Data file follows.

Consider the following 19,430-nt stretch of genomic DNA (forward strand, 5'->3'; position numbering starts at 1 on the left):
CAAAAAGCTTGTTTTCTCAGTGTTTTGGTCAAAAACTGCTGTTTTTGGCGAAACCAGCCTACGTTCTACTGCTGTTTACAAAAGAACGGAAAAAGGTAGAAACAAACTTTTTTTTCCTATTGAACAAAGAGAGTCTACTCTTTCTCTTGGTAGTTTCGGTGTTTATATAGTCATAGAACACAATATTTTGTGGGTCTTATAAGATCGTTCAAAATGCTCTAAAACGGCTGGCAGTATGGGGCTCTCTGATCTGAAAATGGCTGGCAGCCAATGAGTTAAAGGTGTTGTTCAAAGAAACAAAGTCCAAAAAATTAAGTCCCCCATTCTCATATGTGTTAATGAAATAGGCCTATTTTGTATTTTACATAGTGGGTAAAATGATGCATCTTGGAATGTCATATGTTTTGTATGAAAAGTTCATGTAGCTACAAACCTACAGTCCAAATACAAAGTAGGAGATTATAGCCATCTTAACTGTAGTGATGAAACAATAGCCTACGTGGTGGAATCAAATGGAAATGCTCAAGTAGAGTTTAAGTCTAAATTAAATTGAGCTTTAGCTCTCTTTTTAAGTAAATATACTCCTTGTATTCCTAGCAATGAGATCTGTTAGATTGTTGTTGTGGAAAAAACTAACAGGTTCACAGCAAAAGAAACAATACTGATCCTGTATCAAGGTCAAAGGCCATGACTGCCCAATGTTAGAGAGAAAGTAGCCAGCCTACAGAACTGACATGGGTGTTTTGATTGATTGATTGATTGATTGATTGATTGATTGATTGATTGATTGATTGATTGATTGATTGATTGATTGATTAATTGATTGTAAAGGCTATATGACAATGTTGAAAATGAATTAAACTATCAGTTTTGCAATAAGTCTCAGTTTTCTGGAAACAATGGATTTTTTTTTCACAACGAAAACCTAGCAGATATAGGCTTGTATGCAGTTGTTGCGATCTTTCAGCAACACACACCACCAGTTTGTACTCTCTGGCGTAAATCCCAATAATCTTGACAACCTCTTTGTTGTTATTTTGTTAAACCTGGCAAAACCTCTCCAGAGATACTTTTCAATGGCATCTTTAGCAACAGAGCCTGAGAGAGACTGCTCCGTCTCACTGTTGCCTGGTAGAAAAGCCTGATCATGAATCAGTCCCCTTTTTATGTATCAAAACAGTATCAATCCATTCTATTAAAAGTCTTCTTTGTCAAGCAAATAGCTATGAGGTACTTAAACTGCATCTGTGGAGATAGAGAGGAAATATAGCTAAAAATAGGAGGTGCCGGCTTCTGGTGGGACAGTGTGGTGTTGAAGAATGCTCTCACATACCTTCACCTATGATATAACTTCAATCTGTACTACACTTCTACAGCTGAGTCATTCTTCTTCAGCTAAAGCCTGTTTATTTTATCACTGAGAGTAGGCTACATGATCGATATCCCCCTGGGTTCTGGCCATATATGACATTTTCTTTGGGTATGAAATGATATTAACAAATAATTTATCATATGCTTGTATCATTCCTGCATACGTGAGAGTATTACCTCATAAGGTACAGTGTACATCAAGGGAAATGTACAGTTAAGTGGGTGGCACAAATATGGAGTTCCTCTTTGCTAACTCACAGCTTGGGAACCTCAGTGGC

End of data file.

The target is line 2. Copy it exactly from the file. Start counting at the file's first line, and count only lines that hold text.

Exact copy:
CAAAAAGCTTGTTTTCTCAGTGTTTTGGTCAAAAACTGCTGTTTTTGGCGAAACCAGCCTACGTTCTACTGCTGTTTACAAAAGAACGGAAAAAGGTAGAAACAAACTTTTTTTTCCTATTGAACAAAGAGAGTCTACTCTTTCTCTTGGTAGTTTCGGTGTTTATATAGTCATAGAACACAATATTTTGTGGGTCTTATAAGATCGTTCAAAATGCTCTAAAACGGCTGGCAGTATGGGGCTCTCTGATCTGAAAATGGCTGGCAGCCAATGAGTTAAAGGTGTTGTTCAAAGAAACAAAGTCCAAAAAATTAAGTCCCCCATTCTCATATGTGTTAATGAAATAGGCCTATTTTGTATTTTACATAGTGGGTAAAATGATGCATCTTGGAATGTCATATGTTTTGTATGAAAAGTTCATGTAGCTACAAACCTACAGTCCAAATACAAAGTAGGAGATTATAGCCATCTTAACTGTAGTGATGAAACAATAGCCTACGTGGTGGAATCAAATGGAAATGCTCAAGTAGAGTTTAAGTCTAAATTAAATTGAGCTTTAGCTCTCTTTTTAAGTAAATATACTCCTTGTATTCCTAGCAATGAGATCTGTTAGATTGTTGTTGTGGAAAAAACTAACAGGTTCACAGCAAAAGAAACAATACTGATCCTGTATCAAGGTCAAAGGCCATGACTGCCCAATGTTAGAGAGAAAGTAGCCAGCCTACAGAACTGACATGGGTGTTTTGATTGATTGATTGATTGATTGATTGATTGATTGATTGATTGATTGATTGATTGATTGATTGATTGATTGATTAATTGATTGTAAAGGCTATATGACAATGTTGAAAATGAATTAAACTATCAGTTTTGCAATAAGTCTCAGTTTTCTGGAAACAATGGATTTTTTTTTCACAACGAAAACCTAGCAGATATAGGCTTGTATGCAGTTGTTGCGATCTTTCAGCAACACACACCACCAGTTTGTACTCTCTGGCGTAAATCCCAATAATCTTGACAACCTCTTTGTTGTTATTTTGTTAAACCTGGCAAAACCTCTCCAGAGATACTTTTCAATGGCATCTTTAGCAACAGAGCCTGAGAGAGACTGCTCCGTCTCACTGTTGCCTGGTAGAAAAGCCTGATCATGAATCAGTCCCCTTTTTATGTATCAAAACAGTATCAATCCATTCTATTAAAAGTCTTCTTTGTCAAGCAAATAGCTATGAGGTACTTAAACTGCATCTGTGGAGATAGAGAGGAAATATAGCTAAAAATAGGAGGTGCCGGCTTCTGGTGGGACAGTGTGGTGTTGAAGAATGCTCTCACATACCTTCACCTATGATATAACTTCAATCTGTACTACACTTCTACAGCTGAGTCATTCTTCTTCAGCTAAAGCCTGTTTATTTTATCACTGAGAGTAGGCTACATGATCGATATCCCCCTGGGTTCTGGCCATATATGACATTTTCTTTGGGTATGAAATGATATTAACAAATAATTTATCATATGCTTGTATCATTCCTGCATACGTGAGAGTATTACCTCATAAGGTACAGTGTACATCAAGGGAAATGTACAGTTAAGTGGGTGGCACAAATATGGAGTTCCTCTTTGCTAACTCACAGCTTGGGAACCTCAGTGGC